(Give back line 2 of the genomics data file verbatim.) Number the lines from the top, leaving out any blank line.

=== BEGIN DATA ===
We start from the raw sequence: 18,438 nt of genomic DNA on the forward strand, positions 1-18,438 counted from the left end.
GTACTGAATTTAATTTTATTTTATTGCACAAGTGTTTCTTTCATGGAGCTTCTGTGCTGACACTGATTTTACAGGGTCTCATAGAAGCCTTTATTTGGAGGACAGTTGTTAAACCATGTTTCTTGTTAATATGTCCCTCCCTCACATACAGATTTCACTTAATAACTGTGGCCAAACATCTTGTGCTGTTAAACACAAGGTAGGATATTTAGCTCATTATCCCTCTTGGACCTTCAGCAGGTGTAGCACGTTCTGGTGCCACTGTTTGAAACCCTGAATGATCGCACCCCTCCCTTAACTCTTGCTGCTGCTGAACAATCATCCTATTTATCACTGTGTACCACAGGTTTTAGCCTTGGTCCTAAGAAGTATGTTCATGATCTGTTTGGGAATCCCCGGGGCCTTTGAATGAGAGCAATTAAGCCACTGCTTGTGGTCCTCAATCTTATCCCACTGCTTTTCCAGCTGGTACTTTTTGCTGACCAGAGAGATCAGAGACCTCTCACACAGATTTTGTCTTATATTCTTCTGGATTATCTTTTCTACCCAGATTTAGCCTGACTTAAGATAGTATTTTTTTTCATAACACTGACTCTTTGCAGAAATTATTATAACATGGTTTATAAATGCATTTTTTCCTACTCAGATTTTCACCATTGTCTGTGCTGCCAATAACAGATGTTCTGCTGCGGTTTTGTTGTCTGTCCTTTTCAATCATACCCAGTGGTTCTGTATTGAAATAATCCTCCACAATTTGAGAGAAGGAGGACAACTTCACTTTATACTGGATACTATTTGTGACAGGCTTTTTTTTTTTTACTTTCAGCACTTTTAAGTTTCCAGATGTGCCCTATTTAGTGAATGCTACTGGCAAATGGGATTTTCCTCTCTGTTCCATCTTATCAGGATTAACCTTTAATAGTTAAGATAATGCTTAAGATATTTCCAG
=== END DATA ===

GTACTGAATTTAATTTTATTTTATTGCACAAGTGTTTCTTTCATGGAGCTTCTGTGCTGACACTGATTTTACAGGGTCTCATAGAAGCCTTTATTTGGAGGACAGTTGTTAAACCATGTTTCTTGTTAATATGTCCCTCCCTCACATACAGATTTCACTTAATAACTGTGGCCAAACATCTTGTGCTGTTAAACACAAGGTAGGATATTTAGCTCATTATCCCTCTTGGACCTTCAGCAGGTGTAGCACGTTCTGGTGCCACTGTTTGAAACCCTGAATGATCGCACCCCTCCCTTAACTCTTGCTGCTGCTGAACAATCATCCTATTTATCACTGTGTACCACAGGTTTTAGCCTTGGTCCTAAGAAGTATGTTCATGATCTGTTTGGGAATCCCCGGGGCCTTTGAATGAGAGCAATTAAGCCACTGCTTGTGGTCCTCAATCTTATCCCACTGCTTTTCCAGCTGGTACTTTTTGCTGACCAGAGAGATCAGAGACCTCTCACACAGATTTTGTCTTATATTCTTCTGGATTATCTTTTCTACCCAGATTTAGCCTGACTTAAGATAGTATTTTTTTTCATAACACTGACTCTTTGCAGAAATTATTATAACATGGTTTATAAATGCATTTTTTCCTACTCAGATTTTCACCATTGTCTGTGCTGCCAATAACAGATGTTCTGCTGCGGTTTTGTTGTCTGTCCTTTTCAATCATACCCAGTGGTTCTGTATTGAAATAATCCTCCACAATTTGAGAGAAGGAGGACAACTTCACTTTATACTGGATACTATTTGTGACAGGCTTTTTTTTTTTTACTTTCAGCACTTTTAAGTTTCCAGATGTGCCCTATTTAGTGAATGCTACTGGCAAATGGGATTTTCCTCTCTGTTCCATCTTATCAGGATTAACCTTTAATAGTTAAGATAATGCTTAAGATATTTCCAG